He said the race has been capped at 30 runners to be sure "we'd be able to stay under any state-wide mandates and implemented a strong COVID-19 policy, including wave starts, no water stations, virus-proof bib pickup, and mandatory masks at the start, finish and anywhere else you can't be distant from your fellow runners."

McNelly said the event has teamed up with Boco Gear to provide runners with custom-performance face masks.

"We also added what we call the 'social-distancing edition' where you run the course on your own in the days leading up to the race," he said. "This allows you to appear in the results, earn a finisher's medal, and also earn the black bib all runners who've previously finished the race get to wear in future years."

Like last year, runners have to qualify for race day and the social-distancing version by having run a 2:15 half-marathon in the last two years, McNelly said.

"This is partly to protect you from yourself and to give us piece of mind, but this race has a qualifying standard — like Boston, but easier," McNelly said. "In order to run this, you need to have run a half-marathon in 2:15 or less in the last two years. This is not so much to keep people out as it is to make sure everyone who starts the race can finish it. This should absolutely not be your first half-marathon. We just want to be confident that you'll be OK. We won't have people on the course ready to call a medic."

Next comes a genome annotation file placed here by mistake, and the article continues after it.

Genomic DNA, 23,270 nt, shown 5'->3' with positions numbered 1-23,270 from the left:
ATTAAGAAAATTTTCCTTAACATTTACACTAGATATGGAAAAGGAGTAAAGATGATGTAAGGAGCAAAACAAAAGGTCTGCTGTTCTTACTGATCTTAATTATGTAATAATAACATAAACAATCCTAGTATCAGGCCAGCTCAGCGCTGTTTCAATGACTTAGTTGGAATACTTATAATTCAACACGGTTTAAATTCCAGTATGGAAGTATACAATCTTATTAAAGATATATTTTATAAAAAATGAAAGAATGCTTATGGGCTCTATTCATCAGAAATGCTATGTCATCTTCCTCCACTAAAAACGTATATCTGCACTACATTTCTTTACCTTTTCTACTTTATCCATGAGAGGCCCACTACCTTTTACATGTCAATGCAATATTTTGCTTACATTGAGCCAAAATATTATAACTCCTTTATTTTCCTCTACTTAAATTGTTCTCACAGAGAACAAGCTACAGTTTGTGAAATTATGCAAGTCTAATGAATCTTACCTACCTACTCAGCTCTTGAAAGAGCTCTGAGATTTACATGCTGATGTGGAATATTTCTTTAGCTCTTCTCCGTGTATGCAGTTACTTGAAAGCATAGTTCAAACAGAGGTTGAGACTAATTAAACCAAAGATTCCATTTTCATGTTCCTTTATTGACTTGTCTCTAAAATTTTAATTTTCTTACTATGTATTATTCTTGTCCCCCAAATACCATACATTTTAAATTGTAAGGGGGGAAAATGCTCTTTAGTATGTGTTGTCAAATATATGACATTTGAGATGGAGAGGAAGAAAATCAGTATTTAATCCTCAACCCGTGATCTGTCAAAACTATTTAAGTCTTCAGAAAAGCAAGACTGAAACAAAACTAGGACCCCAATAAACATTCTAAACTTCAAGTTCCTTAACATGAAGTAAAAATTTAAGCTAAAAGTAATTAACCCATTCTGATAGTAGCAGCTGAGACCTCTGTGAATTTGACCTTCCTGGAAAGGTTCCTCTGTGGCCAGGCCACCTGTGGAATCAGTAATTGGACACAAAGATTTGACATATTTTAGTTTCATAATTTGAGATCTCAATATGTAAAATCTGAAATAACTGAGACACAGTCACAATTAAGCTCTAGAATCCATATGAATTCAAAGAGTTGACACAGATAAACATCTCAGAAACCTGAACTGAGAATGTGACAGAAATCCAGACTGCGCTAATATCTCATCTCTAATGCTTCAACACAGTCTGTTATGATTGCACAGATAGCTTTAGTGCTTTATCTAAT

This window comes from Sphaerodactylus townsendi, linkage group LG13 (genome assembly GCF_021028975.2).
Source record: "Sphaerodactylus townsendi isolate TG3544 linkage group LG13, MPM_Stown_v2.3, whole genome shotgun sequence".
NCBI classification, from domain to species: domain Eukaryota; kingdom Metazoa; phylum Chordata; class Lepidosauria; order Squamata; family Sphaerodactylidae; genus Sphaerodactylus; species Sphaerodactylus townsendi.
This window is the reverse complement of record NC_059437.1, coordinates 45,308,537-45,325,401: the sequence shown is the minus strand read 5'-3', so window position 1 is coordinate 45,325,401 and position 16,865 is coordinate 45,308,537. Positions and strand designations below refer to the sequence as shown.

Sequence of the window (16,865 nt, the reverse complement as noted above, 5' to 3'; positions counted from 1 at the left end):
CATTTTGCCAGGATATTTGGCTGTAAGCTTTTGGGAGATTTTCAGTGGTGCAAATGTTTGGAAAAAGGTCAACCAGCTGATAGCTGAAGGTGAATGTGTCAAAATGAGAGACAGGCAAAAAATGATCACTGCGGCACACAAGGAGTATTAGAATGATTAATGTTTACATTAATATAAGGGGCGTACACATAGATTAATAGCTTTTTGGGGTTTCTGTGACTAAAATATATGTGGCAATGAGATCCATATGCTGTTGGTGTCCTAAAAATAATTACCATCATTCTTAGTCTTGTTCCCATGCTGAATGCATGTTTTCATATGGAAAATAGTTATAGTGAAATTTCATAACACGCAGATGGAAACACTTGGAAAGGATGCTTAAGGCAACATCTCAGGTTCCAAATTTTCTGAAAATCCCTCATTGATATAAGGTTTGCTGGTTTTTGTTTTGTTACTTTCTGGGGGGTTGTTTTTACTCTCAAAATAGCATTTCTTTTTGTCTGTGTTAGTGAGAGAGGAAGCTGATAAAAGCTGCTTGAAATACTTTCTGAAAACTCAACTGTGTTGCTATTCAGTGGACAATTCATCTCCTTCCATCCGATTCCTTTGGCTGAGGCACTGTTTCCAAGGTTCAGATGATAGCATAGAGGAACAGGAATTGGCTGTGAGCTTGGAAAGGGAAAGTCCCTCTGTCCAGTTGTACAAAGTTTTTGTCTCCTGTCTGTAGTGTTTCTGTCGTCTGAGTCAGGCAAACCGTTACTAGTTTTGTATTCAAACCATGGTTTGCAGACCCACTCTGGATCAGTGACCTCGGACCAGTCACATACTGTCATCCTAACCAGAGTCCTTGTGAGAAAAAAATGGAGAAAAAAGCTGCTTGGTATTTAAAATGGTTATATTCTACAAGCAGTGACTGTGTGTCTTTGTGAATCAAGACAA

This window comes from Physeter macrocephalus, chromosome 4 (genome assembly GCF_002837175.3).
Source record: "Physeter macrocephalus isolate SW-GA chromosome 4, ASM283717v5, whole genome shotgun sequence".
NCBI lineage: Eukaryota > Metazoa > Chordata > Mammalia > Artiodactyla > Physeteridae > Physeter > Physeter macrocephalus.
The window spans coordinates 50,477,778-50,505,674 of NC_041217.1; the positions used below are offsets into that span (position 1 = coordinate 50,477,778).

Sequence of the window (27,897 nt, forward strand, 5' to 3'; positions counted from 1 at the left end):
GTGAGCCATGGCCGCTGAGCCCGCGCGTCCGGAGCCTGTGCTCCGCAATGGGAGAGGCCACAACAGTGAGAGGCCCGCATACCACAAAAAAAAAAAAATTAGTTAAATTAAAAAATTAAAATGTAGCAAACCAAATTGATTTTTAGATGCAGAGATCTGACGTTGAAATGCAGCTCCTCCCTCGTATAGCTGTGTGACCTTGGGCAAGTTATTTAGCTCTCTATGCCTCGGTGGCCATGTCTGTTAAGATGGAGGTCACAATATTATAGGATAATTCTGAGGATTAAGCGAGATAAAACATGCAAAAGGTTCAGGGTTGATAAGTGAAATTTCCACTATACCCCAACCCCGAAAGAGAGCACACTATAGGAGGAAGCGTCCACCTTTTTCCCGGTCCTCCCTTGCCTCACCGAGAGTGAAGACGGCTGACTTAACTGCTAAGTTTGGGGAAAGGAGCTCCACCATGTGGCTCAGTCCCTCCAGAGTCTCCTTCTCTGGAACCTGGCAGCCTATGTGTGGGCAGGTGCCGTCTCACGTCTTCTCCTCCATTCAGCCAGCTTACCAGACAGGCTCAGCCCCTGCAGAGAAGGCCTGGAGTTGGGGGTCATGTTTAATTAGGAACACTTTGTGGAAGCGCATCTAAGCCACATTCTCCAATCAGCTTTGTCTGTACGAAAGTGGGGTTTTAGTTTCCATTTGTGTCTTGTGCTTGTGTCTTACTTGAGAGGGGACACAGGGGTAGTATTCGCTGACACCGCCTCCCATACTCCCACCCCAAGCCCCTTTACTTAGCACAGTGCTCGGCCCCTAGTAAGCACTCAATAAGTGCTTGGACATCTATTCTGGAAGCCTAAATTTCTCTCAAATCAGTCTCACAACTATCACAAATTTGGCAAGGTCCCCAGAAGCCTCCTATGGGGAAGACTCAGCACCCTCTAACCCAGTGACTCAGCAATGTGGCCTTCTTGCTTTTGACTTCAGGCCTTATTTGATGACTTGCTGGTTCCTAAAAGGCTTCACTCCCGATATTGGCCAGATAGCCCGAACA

The qualification standards for 2020 are: Half-marathon: 2:15. 15-miler: 2:35. 30K: 3:20. 20-miler: 3:35. Marathon: 4:40.

If one finished the race in 2019, that person automatically qualified for 2020.

Hills — and more hills

McNelly said Waldoboro is built on hills. So many hills. The Waldoboro Day 5-kilometer, traditionally held in June (but not this year due to the pandemic), generally is considered one of the most challenging 3.1-mile treks in Maine.

"But that doesn't have any of the hard hills," he said. "To truly run Waldoboro, you have to run the big hills. Thus began the Waldoboro Half-Marathon: the hardest road half-marathon in New England (and, we would argue, the Eastern United States). We think it's one of the hardest in the country and probably has the hardest finish."